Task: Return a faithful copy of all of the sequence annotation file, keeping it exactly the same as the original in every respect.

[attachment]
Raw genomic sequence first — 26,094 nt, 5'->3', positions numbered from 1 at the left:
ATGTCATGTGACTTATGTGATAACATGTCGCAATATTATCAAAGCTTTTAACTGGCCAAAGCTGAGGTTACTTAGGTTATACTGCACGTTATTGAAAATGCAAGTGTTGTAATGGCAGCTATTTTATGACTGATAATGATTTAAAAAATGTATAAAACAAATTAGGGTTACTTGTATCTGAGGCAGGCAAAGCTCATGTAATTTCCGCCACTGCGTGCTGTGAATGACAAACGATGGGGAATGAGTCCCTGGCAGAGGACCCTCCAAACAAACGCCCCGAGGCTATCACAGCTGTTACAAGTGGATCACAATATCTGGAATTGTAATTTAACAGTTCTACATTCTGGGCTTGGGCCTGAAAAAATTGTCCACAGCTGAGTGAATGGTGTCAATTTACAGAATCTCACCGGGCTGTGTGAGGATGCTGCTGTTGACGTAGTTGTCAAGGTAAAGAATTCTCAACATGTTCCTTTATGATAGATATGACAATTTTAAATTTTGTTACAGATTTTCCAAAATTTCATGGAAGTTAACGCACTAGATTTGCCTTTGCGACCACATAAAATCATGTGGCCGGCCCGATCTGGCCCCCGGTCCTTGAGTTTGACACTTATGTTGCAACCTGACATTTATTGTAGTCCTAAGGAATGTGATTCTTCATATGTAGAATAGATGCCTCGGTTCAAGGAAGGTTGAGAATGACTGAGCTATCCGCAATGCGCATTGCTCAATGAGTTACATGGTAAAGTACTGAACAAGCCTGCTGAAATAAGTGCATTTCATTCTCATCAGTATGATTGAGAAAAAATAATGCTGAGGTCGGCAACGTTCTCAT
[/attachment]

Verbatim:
Raw genomic sequence first — 26,094 nt, 5'->3', positions numbered from 1 at the left:
ATGTCATGTGACTTATGTGATAACATGTCGCAATATTATCAAAGCTTTTAACTGGCCAAAGCTGAGGTTACTTAGGTTATACTGCACGTTATTGAAAATGCAAGTGTTGTAATGGCAGCTATTTTATGACTGATAATGATTTAAAAAATGTATAAAACAAATTAGGGTTACTTGTATCTGAGGCAGGCAAAGCTCATGTAATTTCCGCCACTGCGTGCTGTGAATGACAAACGATGGGGAATGAGTCCCTGGCAGAGGACCCTCCAAACAAACGCCCCGAGGCTATCACAGCTGTTACAAGTGGATCACAATATCTGGAATTGTAATTTAACAGTTCTACATTCTGGGCTTGGGCCTGAAAAAATTGTCCACAGCTGAGTGAATGGTGTCAATTTACAGAATCTCACCGGGCTGTGTGAGGATGCTGCTGTTGACGTAGTTGTCAAGGTAAAGAATTCTCAACATGTTCCTTTATGATAGATATGACAATTTTAAATTTTGTTACAGATTTTCCAAAATTTCATGGAAGTTAACGCACTAGATTTGCCTTTGCGACCACATAAAATCATGTGGCCGGCCCGATCTGGCCCCCGGTCCTTGAGTTTGACACTTATGTTGCAACCTGACATTTATTGTAGTCCTAAGGAATGTGATTCTTCATATGTAGAATAGATGCCTCGGTTCAAGGAAGGTTGAGAATGACTGAGCTATCCGCAATGCGCATTGCTCAATGAGTTACATGGTAAAGTACTGAACAAGCCTGCTGAAATAAGTGCATTTCATTCTCATCAGTATGATTGAGAAAAAATAATGCTGAGGTCGGCAACGTTCTCAT